The following article was written by Allan Brown about my Glasgow 1974-78 photography.
On a dusty shelf in the Mitchell Library's Glasgow Room, repository of three centuries' worth of dear green ephemera, stacked beside the Ordnance Survey maps of old Garngad and the local history pamphlets, sat a battered ring-bound folder.
Taped to its front was a hand-written note explaining that within lay the photographs of one Hugh Hood. No further detail was tendered. The Glasgow Room's librarians knew nothing of him. But the contents of the folder spoke in their stead. Sheathed in polythene wallets were 50 or so monochrome photocopies, each a startling transmission from a city we'd sooner forget. Hood would go on to a successful career in commercial photography and documentary film-making in London and New York but in 1974 he was somewhere else entirely: Glasgow, or at least a rough draft of it. Six years later the city would undergo some kind of civic boil wash, by sandblasting what tenements could be salvaged and visualising a future where service industries supplanted heavy industry.
Before it did, Hood captured the old Glasgow's death rattle, in a place that was less a city than a colosseum of disadvantage; dirty, broken and bedraggled. His remarkable record of this Glasgow lay forgotten for more than three decades. The photographer, who'd captured the images between lessons at the College of Building and Printing in the hope of getting an exhibition, boxed it up, stored it at the home of his brother and left it in the eighties to undertake a film course at the Polytechnic of Central London.
In 2006, however, his brother chanced upon the box of negatives, and Hood bought a scanner and set about cataloguing the chaos of another time and place. Hood, now 60, put a selection on his website and sent the other 80 or so images to the Mitchell, hoping it would feature on the library's online database of Glasgow history. It was only last year Hood discovered his archive had been consigned to the shelves, tossed alongside the voters' rolls and the typewritten memoirs of veterinary life in Carmunnock.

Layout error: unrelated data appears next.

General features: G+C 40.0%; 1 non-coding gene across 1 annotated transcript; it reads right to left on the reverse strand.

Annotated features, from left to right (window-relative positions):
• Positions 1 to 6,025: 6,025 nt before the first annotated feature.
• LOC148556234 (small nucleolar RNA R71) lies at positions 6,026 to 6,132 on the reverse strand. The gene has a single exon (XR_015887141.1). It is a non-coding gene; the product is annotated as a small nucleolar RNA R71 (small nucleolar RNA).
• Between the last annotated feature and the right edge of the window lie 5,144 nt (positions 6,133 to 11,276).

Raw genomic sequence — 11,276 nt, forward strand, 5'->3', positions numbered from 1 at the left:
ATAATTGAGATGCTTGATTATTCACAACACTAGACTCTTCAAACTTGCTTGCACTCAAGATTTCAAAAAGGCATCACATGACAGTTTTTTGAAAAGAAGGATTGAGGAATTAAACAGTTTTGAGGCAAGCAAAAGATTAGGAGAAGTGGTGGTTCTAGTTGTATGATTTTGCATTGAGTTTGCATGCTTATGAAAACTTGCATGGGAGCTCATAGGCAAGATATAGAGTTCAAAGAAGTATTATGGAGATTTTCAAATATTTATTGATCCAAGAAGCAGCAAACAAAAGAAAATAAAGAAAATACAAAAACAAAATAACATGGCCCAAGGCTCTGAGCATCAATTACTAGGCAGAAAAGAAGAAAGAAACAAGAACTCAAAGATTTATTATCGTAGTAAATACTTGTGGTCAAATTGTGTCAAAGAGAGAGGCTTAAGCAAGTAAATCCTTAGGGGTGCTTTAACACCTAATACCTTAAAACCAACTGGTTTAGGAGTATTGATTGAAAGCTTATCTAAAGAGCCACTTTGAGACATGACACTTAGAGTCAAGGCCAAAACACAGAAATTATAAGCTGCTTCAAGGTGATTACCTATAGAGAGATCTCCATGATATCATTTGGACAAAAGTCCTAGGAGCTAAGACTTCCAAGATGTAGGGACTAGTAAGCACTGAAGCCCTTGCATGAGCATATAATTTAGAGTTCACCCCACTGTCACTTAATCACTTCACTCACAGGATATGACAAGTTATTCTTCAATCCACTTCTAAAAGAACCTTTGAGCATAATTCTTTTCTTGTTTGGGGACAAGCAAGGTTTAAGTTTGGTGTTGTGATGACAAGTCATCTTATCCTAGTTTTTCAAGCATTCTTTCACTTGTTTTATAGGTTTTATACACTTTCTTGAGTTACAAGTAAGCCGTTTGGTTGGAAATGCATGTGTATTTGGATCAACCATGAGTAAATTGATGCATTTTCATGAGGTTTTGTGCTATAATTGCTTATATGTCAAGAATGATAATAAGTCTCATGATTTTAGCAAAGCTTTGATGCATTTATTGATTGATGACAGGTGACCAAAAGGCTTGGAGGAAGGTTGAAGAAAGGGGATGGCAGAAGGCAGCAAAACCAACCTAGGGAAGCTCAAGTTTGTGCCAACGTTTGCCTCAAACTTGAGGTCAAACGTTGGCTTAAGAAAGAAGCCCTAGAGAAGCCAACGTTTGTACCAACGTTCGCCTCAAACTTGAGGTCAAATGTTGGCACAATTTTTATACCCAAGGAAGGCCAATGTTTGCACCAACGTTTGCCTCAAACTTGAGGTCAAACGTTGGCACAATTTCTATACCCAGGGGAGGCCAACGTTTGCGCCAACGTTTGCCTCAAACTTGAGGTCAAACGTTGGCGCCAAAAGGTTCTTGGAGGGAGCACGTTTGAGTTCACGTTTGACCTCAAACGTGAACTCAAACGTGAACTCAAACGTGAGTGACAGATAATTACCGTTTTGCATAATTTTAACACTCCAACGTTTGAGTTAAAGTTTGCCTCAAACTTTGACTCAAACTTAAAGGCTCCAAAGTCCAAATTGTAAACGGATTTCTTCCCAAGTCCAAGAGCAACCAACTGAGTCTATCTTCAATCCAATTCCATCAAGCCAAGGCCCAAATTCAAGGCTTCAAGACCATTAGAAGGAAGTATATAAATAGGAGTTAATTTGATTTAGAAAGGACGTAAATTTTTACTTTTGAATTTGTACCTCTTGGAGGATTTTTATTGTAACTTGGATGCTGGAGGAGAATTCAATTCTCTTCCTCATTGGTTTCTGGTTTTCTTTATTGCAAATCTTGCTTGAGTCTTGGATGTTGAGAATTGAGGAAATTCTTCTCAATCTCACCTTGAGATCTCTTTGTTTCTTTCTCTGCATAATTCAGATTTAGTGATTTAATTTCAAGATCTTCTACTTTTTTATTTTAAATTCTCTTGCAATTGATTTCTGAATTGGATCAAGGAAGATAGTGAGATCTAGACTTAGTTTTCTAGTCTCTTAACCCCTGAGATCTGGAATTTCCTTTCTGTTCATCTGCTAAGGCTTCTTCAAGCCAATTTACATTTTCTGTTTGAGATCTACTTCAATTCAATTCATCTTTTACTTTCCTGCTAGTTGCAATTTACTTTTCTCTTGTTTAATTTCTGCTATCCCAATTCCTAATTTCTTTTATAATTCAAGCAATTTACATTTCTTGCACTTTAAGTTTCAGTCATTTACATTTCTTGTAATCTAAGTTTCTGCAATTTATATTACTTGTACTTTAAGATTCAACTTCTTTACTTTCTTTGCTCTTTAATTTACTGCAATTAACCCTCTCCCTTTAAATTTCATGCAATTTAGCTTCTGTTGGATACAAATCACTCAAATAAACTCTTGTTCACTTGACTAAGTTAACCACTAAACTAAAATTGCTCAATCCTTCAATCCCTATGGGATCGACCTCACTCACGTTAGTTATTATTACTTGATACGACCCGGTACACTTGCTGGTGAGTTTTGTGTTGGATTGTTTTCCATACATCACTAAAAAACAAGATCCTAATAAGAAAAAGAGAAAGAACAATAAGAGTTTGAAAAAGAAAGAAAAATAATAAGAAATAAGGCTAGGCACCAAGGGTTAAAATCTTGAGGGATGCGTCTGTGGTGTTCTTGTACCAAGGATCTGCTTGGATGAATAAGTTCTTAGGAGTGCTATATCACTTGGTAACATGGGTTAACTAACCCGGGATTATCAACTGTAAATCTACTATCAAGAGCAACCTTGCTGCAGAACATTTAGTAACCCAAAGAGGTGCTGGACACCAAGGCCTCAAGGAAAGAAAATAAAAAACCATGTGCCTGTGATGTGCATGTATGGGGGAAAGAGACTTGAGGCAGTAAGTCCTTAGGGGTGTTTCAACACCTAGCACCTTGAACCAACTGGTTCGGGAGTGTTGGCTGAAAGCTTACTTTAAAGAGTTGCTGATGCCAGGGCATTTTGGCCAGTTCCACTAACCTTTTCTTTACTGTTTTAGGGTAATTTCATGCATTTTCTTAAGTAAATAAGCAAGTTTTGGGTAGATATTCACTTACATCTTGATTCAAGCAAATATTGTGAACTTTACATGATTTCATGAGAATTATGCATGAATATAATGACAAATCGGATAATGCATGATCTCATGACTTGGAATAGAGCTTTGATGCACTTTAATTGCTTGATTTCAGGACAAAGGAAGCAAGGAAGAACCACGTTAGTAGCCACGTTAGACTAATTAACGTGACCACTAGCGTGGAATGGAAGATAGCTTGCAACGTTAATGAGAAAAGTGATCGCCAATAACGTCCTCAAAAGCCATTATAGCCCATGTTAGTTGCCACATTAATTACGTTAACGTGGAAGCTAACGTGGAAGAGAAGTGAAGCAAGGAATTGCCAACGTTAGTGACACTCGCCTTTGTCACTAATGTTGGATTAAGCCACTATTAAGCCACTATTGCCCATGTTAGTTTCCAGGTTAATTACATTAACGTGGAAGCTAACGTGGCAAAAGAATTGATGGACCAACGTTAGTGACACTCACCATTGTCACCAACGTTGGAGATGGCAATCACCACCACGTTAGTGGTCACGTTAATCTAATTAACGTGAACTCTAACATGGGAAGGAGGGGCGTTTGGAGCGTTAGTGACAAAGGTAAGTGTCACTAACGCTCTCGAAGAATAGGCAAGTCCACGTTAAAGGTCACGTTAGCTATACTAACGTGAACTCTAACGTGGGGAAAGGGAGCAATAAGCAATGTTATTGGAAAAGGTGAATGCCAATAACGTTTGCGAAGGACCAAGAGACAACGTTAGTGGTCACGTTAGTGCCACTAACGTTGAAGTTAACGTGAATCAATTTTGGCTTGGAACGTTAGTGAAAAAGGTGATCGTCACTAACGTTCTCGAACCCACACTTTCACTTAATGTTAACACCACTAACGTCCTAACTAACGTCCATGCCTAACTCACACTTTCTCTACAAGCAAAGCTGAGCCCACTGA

What the library overlooked was a time capsule of decay and dereliction, a remarkable account of a city sloughing off its old skin. Hood's Glasgow stood in stark contrast to the one presented by his best-known contemporary Oscar Marzaroli, whose cheerful, postcard-friendly work was full of cheeky, tow-headed boys playing football in the shadow of tower blocks. Instead, Hood was a photographic stalker, whose mute witness bore testimony to a city in the throes of tumult.
"At the time," he says "the M8 was being built through the city, this huge trench was being carved through its heart. There was mammoth change everywhere you looked. I was only in my early twenties but it seemed obvious to me that this was an amazing visual story. I lived in Gibson Street. I needed to walk just half a mile and the story changed every day. But nobody cared. I spent years trying to get the stuff exhibited. It was all too raw, I think. It wasn't a story to Glasgow, it was a painful new chapter."
Undaunted, Hood began a series of unplanned wanderings through the city, guided by the then unfashionable principles of street photography. "Most photographers would have thought me mad," he says now, "spending money on film just to take pictures of people hanging round on street corners! You were supposed to photograph architecture, not people."
In the east, Hood found the Barras market. Here, a threadbare minstrel parades with an acoustic guitar, like the shabbiest Pied Piper on earth. From Bridgeton Cross, a Corporation bus drives by as though fleeing a crime scene. At Glasgow Cross, an old man sets up a gramophone horn outside the Krazy House clothes store in a doomed stab at showmanship. To paraphrase Keith Waterhouse, this was a city that looked as though it were helping police with their enquiries. Relevant here particularly was Hood's picture of Gerry's Snack Bar, a semi-condemned caravan parked on a scab of waste ground, offering resistible permutations of pies, beans and burgers, its macabre parody of the service industry intensified by a jaunty cartoon of a French chef. Pensioners stroll past the ailing Art Deco underground station at Bridge Street in the shadow of a scaffold-clad tower block. Altogether this is a lost world, shown without sentiment or nostalgia, rendered neutrally and naturalistically. There is nothing cute or huggable or wry. It all seems unutterably strange, primitive, as eccentric as a top-hatted Victorian on a tram.